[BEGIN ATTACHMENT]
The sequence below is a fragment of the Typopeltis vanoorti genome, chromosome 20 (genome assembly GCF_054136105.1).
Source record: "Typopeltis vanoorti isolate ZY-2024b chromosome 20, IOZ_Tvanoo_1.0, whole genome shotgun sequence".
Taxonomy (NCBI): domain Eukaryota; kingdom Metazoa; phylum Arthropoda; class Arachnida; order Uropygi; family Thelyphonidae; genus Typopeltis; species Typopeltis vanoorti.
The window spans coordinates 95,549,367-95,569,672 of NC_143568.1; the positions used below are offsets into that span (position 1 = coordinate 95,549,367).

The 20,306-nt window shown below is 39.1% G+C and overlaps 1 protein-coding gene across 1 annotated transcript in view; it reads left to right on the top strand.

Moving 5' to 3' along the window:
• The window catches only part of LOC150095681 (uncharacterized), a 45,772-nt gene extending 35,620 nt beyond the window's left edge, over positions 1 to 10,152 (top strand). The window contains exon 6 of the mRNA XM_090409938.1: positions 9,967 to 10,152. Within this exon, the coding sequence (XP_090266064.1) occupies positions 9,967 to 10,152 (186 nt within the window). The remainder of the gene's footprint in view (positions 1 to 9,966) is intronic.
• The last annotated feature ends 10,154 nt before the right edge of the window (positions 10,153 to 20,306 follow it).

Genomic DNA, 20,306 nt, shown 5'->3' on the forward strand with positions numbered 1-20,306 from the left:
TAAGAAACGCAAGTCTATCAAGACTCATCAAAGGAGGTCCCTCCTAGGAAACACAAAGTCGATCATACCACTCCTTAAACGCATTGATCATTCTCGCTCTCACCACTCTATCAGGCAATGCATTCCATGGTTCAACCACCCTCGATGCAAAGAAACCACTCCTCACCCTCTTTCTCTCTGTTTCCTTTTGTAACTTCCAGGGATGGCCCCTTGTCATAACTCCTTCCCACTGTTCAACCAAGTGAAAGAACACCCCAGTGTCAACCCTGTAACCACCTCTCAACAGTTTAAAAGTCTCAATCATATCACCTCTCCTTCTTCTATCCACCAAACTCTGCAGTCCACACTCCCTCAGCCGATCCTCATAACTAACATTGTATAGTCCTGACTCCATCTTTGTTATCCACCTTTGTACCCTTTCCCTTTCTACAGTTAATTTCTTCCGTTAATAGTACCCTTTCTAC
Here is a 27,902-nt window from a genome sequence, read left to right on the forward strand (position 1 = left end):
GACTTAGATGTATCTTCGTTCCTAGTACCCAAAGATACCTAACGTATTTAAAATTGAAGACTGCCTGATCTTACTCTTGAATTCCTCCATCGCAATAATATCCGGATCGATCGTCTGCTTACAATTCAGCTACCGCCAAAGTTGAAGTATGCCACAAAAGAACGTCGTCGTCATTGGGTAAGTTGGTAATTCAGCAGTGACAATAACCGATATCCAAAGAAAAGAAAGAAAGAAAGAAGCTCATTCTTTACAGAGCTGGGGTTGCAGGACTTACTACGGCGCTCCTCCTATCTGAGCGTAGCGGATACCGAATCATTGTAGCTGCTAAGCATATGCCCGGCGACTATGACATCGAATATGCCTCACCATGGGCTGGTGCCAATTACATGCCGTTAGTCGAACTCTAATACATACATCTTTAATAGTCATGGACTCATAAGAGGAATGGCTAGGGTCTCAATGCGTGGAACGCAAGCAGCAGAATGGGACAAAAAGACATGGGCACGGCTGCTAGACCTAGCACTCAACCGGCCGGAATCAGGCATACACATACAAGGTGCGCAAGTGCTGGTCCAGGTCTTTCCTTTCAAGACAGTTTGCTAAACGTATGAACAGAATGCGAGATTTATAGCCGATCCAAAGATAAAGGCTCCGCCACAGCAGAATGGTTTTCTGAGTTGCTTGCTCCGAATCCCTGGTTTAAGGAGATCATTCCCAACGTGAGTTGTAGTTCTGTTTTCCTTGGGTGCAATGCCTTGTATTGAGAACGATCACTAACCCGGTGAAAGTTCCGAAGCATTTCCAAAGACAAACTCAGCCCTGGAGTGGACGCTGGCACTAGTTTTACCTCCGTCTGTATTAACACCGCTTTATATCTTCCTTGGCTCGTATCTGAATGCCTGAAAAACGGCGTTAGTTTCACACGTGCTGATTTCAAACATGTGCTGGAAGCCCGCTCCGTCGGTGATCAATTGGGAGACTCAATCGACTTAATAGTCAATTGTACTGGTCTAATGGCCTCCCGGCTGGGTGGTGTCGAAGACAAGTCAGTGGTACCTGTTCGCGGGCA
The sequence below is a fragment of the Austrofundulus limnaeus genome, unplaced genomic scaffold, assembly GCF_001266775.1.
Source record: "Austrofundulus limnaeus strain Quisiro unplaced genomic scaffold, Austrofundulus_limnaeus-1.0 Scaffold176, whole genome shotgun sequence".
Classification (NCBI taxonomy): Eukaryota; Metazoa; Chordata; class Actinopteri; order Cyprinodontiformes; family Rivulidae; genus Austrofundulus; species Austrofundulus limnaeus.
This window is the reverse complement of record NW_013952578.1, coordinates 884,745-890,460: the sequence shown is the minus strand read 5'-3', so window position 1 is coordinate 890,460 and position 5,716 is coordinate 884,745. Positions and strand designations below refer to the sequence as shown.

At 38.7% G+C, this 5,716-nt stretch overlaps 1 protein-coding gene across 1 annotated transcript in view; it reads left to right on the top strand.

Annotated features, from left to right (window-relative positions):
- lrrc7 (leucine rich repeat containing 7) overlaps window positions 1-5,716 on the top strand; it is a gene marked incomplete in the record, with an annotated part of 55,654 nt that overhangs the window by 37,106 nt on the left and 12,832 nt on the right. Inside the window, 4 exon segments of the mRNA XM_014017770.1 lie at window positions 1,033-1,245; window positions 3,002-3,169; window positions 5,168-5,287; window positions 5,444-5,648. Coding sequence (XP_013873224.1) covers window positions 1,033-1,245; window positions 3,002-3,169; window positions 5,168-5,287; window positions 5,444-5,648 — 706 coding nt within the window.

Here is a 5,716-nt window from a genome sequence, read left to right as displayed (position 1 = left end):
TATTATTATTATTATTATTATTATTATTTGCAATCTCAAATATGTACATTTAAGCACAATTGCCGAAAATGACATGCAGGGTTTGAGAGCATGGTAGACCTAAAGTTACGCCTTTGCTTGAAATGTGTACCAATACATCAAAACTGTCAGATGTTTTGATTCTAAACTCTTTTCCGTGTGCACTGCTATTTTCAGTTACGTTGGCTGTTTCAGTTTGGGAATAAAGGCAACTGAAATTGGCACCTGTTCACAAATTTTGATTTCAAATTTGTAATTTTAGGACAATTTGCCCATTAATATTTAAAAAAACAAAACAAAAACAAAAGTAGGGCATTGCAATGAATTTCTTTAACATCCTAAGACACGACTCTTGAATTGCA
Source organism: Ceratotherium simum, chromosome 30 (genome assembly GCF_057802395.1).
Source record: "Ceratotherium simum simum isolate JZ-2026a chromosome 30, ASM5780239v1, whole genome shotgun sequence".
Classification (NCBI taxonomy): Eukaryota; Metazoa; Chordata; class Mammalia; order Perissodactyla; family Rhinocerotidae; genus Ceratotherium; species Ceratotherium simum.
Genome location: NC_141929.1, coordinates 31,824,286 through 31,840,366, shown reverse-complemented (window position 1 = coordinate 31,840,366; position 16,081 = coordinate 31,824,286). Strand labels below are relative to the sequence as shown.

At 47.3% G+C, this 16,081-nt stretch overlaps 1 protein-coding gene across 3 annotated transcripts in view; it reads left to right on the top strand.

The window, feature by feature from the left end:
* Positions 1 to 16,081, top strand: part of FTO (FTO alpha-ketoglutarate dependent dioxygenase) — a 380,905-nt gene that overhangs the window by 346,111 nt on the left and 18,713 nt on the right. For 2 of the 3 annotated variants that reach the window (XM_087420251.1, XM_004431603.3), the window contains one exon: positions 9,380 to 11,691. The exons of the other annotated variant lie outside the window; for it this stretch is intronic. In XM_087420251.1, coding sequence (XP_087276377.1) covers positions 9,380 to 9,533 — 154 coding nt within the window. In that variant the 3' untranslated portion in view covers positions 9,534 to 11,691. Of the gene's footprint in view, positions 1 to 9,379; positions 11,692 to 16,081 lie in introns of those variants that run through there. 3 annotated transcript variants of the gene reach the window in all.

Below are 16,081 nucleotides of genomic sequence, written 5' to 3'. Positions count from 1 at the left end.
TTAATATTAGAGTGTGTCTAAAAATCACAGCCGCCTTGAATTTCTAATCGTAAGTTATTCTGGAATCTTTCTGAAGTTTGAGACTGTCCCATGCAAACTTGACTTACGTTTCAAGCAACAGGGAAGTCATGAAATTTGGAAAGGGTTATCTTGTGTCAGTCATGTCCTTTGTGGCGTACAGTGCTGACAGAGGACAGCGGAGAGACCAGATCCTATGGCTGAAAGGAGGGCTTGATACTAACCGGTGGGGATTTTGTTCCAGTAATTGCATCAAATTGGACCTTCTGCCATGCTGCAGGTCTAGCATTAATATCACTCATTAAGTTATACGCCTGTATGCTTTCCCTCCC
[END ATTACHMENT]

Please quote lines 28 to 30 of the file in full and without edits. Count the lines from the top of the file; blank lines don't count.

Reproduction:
* Positions 1 to 16,081, top strand: part of FTO (FTO alpha-ketoglutarate dependent dioxygenase) — a 380,905-nt gene that overhangs the window by 346,111 nt on the left and 18,713 nt on the right. For 2 of the 3 annotated variants that reach the window (XM_087420251.1, XM_004431603.3), the window contains one exon: positions 9,380 to 11,691. The exons of the other annotated variant lie outside the window; for it this stretch is intronic. In XM_087420251.1, coding sequence (XP_087276377.1) covers positions 9,380 to 9,533 — 154 coding nt within the window. In that variant the 3' untranslated portion in view covers positions 9,534 to 11,691. Of the gene's footprint in view, positions 1 to 9,379; positions 11,692 to 16,081 lie in introns of those variants that run through there. 3 annotated transcript variants of the gene reach the window in all.

Below are 16,081 nucleotides of genomic sequence, written 5' to 3'. Positions count from 1 at the left end.
TTAATATTAGAGTGTGTCTAAAAATCACAGCCGCCTTGAATTTCTAATCGTAAGTTATTCTGGAATCTTTCTGAAGTTTGAGACTGTCCCATGCAAACTTGACTTACGTTTCAAGCAACAGGGAAGTCATGAAATTTGGAAAGGGTTATCTTGTGTCAGTCATGTCCTTTGTGGCGTACAGTGCTGACAGAGGACAGCGGAGAGACCAGATCCTATGGCTGAAAGGAGGGCTTGATACTAACCGGTGGGGATTTTGTTCCAGTAATTGCATCAAATTGGACCTTCTGCCATGCTGCAGGTCTAGCATTAATATCACTCATTAAGTTATACGCCTGTATGCTTTCCCTCCC